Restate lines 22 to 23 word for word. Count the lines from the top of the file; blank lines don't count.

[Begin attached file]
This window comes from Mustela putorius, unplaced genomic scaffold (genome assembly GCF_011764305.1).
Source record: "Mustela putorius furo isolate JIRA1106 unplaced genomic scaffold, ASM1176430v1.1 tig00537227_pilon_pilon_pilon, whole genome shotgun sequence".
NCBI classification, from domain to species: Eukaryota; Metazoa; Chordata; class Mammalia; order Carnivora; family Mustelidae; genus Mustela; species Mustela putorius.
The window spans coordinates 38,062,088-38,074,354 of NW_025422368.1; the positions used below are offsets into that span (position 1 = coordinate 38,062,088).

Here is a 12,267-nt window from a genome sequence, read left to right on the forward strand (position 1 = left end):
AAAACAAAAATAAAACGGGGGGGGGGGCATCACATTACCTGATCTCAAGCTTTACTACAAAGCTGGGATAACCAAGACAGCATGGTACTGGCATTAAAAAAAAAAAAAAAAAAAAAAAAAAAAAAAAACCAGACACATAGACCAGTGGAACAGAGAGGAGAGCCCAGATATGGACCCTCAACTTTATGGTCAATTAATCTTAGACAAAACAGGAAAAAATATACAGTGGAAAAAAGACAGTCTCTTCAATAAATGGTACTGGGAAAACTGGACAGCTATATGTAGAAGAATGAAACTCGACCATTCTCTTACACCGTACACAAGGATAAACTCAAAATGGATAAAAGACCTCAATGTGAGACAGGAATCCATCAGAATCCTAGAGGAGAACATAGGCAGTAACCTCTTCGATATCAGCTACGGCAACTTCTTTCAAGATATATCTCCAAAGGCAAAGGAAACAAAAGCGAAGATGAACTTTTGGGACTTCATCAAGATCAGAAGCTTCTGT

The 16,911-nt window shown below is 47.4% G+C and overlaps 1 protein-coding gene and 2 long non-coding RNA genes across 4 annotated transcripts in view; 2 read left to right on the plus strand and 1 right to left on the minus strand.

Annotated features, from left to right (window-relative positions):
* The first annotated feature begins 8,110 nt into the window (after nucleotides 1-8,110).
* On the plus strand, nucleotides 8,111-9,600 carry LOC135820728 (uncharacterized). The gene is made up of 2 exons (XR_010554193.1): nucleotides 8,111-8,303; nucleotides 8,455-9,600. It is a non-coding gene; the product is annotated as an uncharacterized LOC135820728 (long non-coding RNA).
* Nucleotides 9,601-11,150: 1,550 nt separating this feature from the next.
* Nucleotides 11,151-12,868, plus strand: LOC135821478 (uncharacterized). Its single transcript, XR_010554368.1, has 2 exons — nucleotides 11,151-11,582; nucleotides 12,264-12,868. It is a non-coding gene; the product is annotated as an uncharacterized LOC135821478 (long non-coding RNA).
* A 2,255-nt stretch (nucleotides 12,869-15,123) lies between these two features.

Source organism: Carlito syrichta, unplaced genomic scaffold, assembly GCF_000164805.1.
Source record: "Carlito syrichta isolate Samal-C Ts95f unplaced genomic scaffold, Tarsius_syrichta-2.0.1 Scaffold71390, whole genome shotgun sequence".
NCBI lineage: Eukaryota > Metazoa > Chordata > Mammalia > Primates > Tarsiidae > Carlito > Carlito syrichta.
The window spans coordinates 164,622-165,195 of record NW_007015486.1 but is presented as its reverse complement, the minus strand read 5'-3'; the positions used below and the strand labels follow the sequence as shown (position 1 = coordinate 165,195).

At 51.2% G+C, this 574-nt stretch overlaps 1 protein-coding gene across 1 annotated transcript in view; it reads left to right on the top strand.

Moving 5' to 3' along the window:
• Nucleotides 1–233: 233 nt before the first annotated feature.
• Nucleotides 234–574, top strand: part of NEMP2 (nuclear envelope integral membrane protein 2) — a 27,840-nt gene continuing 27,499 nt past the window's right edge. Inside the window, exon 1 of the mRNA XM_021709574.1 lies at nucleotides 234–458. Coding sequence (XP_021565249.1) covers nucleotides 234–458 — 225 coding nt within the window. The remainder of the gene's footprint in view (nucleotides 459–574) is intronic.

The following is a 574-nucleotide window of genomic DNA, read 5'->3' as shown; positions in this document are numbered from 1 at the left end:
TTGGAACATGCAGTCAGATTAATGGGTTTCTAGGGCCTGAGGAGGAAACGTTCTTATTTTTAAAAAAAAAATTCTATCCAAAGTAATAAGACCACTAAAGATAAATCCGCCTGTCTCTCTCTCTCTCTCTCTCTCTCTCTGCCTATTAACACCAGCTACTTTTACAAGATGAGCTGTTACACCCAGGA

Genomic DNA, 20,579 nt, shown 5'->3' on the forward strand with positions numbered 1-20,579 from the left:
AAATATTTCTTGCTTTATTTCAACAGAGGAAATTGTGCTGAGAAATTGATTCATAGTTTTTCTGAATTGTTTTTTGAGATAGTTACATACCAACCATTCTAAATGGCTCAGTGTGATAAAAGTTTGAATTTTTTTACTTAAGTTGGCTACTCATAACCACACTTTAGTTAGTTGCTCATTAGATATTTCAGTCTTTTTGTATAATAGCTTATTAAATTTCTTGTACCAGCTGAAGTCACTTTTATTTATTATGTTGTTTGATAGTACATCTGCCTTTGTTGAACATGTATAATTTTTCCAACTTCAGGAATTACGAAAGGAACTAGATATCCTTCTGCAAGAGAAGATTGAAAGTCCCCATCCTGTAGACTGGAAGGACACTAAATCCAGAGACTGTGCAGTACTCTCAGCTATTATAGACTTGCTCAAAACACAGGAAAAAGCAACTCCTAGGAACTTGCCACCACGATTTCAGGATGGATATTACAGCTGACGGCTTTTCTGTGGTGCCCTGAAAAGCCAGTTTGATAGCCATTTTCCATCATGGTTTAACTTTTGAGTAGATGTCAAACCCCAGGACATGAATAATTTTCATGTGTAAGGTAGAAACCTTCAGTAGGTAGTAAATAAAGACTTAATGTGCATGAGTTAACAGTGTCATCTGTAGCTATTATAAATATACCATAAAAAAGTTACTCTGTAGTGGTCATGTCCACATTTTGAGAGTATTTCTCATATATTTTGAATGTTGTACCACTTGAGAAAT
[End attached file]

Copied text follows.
The following is a 574-nucleotide window of genomic DNA, read 5'->3' as shown; positions in this document are numbered from 1 at the left end:
TTGGAACATGCAGTCAGATTAATGGGTTTCTAGGGCCTGAGGAGGAAACGTTCTTATTTTTAAAAAAAAAATTCTATCCAAAGTAATAAGACCACTAAAGATAAATCCGCCTGTCTCTCTCTCTCTCTCTCTCTCTCTCTGCCTATTAACACCAGCTACTTTTACAAGATGAGCTGTTACACCCAGGA